Saudi Pro League clubs must snap up best Asian talent
It is a long way from Najran to California, but that is the route taken by Abdul Alsagoor to become the first jockey from Saudi Arabia to race horses in the US.
The 23-year-old has done more than just race, though, becoming the first person from the Kingdom to win at the famous Santa Anita Park in Los Angeles.
“I have won like 45 (races) so far in this year,” Alsagoor said, “and I’m hoping to continue the successes, the support from the trainer and trying to find the right horses to take me to the winner’s circle.”
John Sadler, a trainer at Santa Anita, said: “He’s been working horses for us and he’s been riding. He’s progressing really well as a jockey. As far as working the horses out in the morning, he’s outstanding.”
Alsagoor was born and raised in Najran, where his father was a racing trainer. From a young age, he knew what he wanted to be.
“My dad trained horses, and from the beginning, I wanted to be a jockey,” he said.
“It was (when I was) 17 years old, I said to my dad, ‘I want to ride horses,’ and my dad would tell me, ‘you’re going to be a little tall’ and I said, ‘no, nothing’s going to affect me.’ (It’s) something I really love, and want to do,” he added.
From that early age, his father put him up against far more experienced jockeys.
“Some of the older riders would say, ‘why are you putting this kid with us? You don’t care about him?’ And my dad would say, ‘just ride with him, don’t worry about him, worry about yourself.’”
In 2019, Alsagoor and his family moved to the US, where, at 19, he began training to be a commercial pilot. When he found out that his flight school, Air Academy, was in the same town as Santa Anita Park, nothing could keep him away from racing.
Having overcome obstacles and rejections, he was given an opportunity to be a workout rider for acclaimed trainer Bob Baffert, keeping the horses warmed up and in shape. From there he was able to compete as a jockey.
“I worked for Bob Baffert for one year,” he said. “That opened my mind a lot about racing, about really good horses and the quality of the horses here in Santa Anita and (the) US — it’s different to what we have back in Saudi.
“I started to work on myself, to develop, to be a jockey. Bob helped me a lot — a lot of trainers supported me, gave me horses.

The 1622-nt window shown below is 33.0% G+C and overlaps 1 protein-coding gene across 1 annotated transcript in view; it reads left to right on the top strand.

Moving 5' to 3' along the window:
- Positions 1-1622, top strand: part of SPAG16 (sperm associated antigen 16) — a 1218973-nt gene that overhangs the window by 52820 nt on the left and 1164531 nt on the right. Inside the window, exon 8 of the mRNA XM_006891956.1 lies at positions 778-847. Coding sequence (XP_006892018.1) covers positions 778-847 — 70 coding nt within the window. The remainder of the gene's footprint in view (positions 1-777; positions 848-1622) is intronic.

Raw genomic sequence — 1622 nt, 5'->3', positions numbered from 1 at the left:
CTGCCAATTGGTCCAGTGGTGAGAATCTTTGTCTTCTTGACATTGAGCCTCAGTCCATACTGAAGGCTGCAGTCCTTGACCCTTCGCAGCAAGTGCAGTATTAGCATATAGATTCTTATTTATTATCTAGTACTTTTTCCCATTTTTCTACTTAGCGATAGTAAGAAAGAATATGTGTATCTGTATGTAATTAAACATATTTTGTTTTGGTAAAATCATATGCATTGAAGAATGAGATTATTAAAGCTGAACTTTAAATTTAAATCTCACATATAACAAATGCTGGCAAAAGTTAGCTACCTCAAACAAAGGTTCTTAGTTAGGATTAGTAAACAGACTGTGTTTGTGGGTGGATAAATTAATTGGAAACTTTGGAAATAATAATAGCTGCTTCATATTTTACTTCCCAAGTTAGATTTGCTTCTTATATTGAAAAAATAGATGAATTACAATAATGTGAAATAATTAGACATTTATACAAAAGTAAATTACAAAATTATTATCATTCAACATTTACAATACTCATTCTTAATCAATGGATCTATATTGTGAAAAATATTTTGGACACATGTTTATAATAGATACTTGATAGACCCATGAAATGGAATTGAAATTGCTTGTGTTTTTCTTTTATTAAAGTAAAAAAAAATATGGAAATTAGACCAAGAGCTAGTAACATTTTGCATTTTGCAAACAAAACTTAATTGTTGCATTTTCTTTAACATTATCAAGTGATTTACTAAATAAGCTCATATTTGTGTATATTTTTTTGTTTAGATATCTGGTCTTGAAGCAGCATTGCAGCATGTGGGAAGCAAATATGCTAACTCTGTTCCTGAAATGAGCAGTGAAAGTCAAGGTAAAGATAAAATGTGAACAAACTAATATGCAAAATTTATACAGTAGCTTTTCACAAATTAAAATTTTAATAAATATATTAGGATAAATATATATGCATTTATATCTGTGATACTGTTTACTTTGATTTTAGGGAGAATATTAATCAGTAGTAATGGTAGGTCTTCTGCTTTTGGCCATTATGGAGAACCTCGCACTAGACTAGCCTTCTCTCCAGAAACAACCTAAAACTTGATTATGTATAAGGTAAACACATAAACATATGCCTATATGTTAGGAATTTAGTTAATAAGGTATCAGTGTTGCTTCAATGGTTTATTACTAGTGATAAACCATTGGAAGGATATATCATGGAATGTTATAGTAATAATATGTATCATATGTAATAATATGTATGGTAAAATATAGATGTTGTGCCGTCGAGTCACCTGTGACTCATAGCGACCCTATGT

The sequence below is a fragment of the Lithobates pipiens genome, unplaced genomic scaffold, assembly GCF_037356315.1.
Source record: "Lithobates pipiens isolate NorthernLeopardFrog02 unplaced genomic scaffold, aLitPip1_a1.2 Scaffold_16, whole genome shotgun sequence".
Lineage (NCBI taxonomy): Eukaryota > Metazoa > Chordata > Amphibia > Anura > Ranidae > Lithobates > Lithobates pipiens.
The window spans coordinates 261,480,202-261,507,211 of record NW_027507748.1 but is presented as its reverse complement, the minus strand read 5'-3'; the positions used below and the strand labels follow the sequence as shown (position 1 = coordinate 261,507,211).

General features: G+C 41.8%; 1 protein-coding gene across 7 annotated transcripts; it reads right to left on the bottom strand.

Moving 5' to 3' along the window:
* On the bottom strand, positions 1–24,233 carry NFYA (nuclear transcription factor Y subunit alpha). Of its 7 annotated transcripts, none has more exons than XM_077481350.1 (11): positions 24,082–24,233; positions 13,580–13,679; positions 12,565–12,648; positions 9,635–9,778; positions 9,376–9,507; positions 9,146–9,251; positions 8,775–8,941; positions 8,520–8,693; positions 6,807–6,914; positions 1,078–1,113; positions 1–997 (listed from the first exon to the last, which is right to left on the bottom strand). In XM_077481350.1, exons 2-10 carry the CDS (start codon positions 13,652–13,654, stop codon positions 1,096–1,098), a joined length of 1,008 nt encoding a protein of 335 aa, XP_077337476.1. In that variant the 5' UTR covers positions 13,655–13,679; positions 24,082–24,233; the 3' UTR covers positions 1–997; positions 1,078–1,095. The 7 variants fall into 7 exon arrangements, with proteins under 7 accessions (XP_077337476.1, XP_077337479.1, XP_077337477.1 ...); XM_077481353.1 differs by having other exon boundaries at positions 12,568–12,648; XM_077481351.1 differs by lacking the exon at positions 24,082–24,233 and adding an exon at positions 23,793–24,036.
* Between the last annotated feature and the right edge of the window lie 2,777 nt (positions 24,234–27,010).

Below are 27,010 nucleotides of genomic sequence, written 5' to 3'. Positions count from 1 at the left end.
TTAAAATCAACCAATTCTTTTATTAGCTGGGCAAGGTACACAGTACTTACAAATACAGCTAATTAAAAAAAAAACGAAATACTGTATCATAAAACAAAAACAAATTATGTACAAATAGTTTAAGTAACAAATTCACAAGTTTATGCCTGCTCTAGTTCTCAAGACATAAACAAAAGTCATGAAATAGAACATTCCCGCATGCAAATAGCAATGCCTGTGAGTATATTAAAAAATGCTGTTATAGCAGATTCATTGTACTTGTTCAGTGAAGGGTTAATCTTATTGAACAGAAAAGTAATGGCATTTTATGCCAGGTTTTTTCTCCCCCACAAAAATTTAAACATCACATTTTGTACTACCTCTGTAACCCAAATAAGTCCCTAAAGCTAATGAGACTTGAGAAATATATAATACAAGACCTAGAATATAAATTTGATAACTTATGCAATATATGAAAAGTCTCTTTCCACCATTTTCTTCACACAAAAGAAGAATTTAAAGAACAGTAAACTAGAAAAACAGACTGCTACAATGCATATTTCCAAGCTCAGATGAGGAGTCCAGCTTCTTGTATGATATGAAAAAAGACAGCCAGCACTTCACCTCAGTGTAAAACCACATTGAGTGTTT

“It was really difficult to start in the US because I came from an unknown world. There had never been any jockey from Saudi that came to the States and started riding here.”
Despite questions over wether he could really perform at a high level in the US, he persevered.
“It was difficult, but the love of the horses made me do it,” said Alsagoor.
Baffert’s faith kept the youngster going when the going got tough.
“He gave me a lot of confidence,” said Alsagoor. “When I said, ‘I’m going quit,’ he’d say, ‘no, I need you — I need you stay riding for me because you’re a good rider, you listen, you learn quick,’ and he was saying, ‘you catch up to everything quickly, the way you come (and) after six months, you became a different rider. I like the way you ride.’ It gave me a lot of confidence. He put me on a $1 million horse, a $2 million horse. He put me on a lot of quality horses, and that made me really confident in myself.”
The COVID-19 pandemic halted Alsagoor’s progress, as he had to stop all racing activities for over six months.
Since then, however, success has come regularly, and though he cherishes all his wins, one race sticks out in his memory above others.
“My first turf winner,” Alsagoor said. “It was a race here in Santa Anita. And it was inside the rail, it was a smart ride, and that gave me more confidence. When you start to ride with good riders, you have to learn quick. Because there were a lot of talented riders, when you make a mistake, you can see it easily.”
Alsagoor is now at home on the big rides and races.
“There are some horses from trainer Peter Miller, he’s been one of my supporters, he’s put me on a lot horses,” he said. “There is one really good horse for me. He’s going to run on the turf at the Listed Stakes. And hopefully, we get the winner. It’s a tough race, but at least I’m with good riders, at good races, and that means a lot to me.”
Alsagoor says it is an honor to represent the Kingdom, but also highlights the high caliber of riders in the Gulf region.
“I’m so proud,” he said, “but there are a lot of talented riders in Saudi and the UAE. Back home, we have a lot of talented riders everywhere, but they don’t have the chance to come to the US. I know it’s hard, but I am trying to prove they can do it.
“I’m trying to prove there are really good riders, I’m trying to push myself. I can’t represent anyone (else), I’m trying to represent myself. They can see if I can, they can do it.”
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